My Favorite Orson Welles Films

* * * * (Out of * * * *)

1.   Chimes at Midnight (1965)

2.   F for Fake (1973)

3.   Othello (1951)

4.   The Magnificent Ambersons (1942)

5.   The Trial (1962)

6.   The Lady from Shanghai (1947)

7.   Touch of Evil (1958)

8.   Citizen Kane (1941)

9.   The Other Side of the Wind (2018)

10. Mr. Arkadin (1955)

11. Filming Othello (1978)

12. The Immortal Story (1968)

13. Macbeth (1948)

14. The Stranger (1946)

* * * * (Out of * * * *) (Short Cinema)

1.   The Fountain of Youth (1956)
(I watched it on youtube)

2.   Around the World with Orson Welles (1955)
2a. Episode: “Pays Basque I (The Basque Country)”
2b. Episode: “Pays Basque II (La Pelote basque)”
2c. Episode: “Revisiting Vienna” (a.k.a. “The Third Man Returns to Vienna”)
2d. Episode: “St. -Germain-des-Pres”
2e. Episode: “Chelsea Pensioners”
2f. Episode: “Madrid Bullfight”

Note: In case any of you readers are interested, Netflix is going to premier Orson Welles last film The Other Side of the Wind (1972-1976) in November (November 2, 2018). The film can best be described as both completed and uncompleted (read here for more info). Here is the link to the trailer in case any of you readers are interested below 🙂


10 thoughts on “My Favorite Orson Welles Films

  1. I haven’t seen much of Orson Welles although I did pick up The Masters of Cinema Blu-ray release of Touch of Evil last year, and it’s fast become one of my favourites. It is a shame we’ll never get to see Welles original vision, but the new cut is as near as damn it.

  2. I am a huge fan of Welles, especially his acting. I am happy to see your number one choice is the same as mine. He was magnificent as Falstaff, and Touch of Evil would be number two on my list. Although he didn’t direct the film, number three would be his outstanding (albeit too brief) performance in The Third Man.
    Best wishes, Pete.

  3. Touch of Evil is my favorite, John. Then Lady from Shanghai. Then, believe it or not, The Stranger. I’m very intrigued by The Stranger’s premise. Escaped Nazi war criminals living among us has always captivated me. I love The Marathon Man, The Boys From Brazil,The Odessa File and The Music Box. Those are my top three. Of course I’m a fan of Citizen Kane and The Magnificent Ambersons as well. These are the Orson Welles directed films that I’m familiar with.

  4. At least Touch of Evil did not suffer the same fate that befell The Magnificent Ambersons in which the studio cut 40 something minutes (I believe) and placed a tacked on happy ending that Welles despised. The resulting running time was 88 minutes. Even in it’s fragmented form though, it is still a masterpiece. Anyway, thanks for dropping by 🙂

    P.S. F for Fake was shown on Moviedrome back in the day 🙂

  5. I was so excited when the Criterion Collection released Chimes at Midnight on Blu-Ray/DVD back in 2016 and after seeing Welles performance, all I can say is that nobody else could have played Falstaff better than him. Also, what did you think of the Battle of Shrewsbury sequence. According to a few sources, it has been said to have served as a visual influence on the battle sequences of Braveheart and Saving Private Ryan. Needless to say, Chimes at Midnight still blows them way out of the water in terms of all-around cinematic poetry. I wish I had actually said this, but somebody else beat me to it; somebody once said or implied on a message board that Welles direction on this film is basically a visual effect. I can understand that because despite being shot on a shoestring budget with not so good sound equipment, Welles managed to more than overcome that by making us feel that we are seeing a big budgeted film on screen when it reality, it is anything but. He really knew how to overcome limitations and it is a shame that Hollywood and others treated him so poorly at the time. Interestingly enough, Welles has often cited Chimes at Midnight as his personal favorite of all his films. Anyway, thanks for dropping by 🙂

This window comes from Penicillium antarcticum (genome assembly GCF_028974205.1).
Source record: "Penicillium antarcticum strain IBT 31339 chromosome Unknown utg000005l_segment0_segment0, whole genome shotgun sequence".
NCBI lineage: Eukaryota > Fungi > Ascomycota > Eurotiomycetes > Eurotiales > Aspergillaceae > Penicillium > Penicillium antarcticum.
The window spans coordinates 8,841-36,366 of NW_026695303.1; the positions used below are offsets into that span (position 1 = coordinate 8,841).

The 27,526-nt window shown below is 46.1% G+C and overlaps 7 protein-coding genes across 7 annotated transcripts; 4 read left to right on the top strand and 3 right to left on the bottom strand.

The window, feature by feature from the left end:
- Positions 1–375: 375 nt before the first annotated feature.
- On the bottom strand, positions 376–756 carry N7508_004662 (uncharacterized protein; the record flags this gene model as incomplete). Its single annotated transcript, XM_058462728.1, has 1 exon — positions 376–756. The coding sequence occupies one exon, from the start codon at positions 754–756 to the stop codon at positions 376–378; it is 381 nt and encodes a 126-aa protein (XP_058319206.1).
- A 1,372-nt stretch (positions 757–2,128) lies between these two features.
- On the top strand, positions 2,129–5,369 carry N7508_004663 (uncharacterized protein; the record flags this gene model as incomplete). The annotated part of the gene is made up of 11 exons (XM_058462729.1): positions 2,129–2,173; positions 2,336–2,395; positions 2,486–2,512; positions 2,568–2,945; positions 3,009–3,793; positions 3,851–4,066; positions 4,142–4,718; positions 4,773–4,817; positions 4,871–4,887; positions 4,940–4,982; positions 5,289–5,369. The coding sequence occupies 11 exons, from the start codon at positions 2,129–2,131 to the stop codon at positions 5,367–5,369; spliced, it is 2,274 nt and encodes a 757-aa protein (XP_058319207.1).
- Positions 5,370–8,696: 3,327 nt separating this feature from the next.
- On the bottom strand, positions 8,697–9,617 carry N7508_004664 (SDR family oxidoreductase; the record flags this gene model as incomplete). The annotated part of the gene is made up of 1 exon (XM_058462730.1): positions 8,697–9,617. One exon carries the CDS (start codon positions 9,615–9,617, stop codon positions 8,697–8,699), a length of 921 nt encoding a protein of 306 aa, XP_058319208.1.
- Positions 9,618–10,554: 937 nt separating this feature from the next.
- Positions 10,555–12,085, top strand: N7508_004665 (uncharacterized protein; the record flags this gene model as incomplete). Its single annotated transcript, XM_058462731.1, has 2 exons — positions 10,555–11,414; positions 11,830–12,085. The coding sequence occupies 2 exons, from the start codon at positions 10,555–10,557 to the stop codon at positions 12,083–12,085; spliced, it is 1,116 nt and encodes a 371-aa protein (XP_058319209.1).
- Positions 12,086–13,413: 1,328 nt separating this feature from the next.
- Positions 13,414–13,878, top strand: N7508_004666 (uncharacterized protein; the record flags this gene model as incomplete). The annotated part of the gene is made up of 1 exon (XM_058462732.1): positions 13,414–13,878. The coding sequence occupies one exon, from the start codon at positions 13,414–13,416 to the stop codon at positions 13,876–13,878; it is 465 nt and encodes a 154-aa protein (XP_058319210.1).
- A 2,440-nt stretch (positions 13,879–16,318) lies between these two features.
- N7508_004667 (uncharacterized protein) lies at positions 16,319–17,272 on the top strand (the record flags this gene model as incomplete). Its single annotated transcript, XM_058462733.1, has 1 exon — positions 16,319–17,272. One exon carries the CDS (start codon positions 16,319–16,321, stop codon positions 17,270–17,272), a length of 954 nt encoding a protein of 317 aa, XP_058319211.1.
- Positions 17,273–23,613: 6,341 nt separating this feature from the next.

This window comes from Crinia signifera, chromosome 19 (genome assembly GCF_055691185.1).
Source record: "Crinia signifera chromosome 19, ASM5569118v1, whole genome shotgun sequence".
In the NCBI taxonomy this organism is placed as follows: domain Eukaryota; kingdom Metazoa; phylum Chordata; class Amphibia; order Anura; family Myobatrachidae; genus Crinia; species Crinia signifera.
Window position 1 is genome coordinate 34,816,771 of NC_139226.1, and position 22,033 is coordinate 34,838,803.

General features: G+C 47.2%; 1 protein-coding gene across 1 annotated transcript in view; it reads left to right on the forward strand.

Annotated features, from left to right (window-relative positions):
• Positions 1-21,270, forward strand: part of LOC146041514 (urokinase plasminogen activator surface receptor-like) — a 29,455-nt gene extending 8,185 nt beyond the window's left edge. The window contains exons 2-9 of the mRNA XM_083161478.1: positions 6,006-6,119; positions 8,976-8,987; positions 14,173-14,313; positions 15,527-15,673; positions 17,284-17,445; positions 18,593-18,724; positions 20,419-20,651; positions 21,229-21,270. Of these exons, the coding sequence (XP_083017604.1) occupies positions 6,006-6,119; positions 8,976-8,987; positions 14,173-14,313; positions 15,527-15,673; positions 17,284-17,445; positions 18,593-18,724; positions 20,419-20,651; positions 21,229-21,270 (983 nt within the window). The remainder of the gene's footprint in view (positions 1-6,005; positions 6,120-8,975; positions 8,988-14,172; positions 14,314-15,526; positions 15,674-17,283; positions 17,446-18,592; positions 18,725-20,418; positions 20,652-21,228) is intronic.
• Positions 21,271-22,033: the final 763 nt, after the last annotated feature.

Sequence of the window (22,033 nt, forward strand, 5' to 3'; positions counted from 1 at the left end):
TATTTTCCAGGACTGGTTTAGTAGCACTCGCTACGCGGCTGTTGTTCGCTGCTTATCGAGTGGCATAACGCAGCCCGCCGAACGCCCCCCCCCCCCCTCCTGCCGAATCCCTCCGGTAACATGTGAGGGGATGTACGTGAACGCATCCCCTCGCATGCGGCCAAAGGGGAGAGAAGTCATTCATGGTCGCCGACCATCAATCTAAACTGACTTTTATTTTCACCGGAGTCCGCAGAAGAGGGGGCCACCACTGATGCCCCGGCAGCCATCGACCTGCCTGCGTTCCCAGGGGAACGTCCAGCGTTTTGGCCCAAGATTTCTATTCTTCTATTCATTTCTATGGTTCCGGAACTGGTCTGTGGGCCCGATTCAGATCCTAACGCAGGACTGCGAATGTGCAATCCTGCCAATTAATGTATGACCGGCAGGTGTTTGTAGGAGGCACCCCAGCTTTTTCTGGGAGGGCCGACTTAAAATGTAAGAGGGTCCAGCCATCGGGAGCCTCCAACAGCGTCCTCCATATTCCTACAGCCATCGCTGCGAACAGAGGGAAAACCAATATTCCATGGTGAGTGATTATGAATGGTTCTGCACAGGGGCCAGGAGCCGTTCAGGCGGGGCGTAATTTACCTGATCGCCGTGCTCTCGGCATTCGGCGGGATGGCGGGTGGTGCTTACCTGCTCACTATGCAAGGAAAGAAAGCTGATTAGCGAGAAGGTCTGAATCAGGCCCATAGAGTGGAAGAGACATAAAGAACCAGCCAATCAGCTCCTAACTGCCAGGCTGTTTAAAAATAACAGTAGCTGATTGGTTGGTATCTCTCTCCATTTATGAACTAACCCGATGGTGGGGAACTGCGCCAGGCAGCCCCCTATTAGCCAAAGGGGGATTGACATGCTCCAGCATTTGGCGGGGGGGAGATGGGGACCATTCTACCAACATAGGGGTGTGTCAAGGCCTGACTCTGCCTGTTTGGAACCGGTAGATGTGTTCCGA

6. When compared to all of those other films that are similar yet at the same time different, The Stranger still ranks for me as the best of the bunch. True, The Stranger may have served as just a studio assignment for such a cinematic genius like Welles, but at least he gave it a visually subtle atmospheric touch. Speaking of The Magnificent Ambersons, the Criterion Collection is releasing that either in November or December of this year, but sadly, it does not include any of the scenes that RKO cut from the film. I am pretty sure you are familiar with the story behind that film. Anyway, thanks for dropping by and keep those comments coming 🙂

  7. I thought the battle scene was very accurate, and spellbinding to watch on screen. I have also read that Welles always cited that film as his personal favourite.

  8. Looks like I got some catching up to do. Your top three I haven’t seen.
    The Trial, Touch Of Evil and Citizen Kane will have to fight it out at the top for me but also love The Lady From Shanghai and The Stranger. Nice one buddy.

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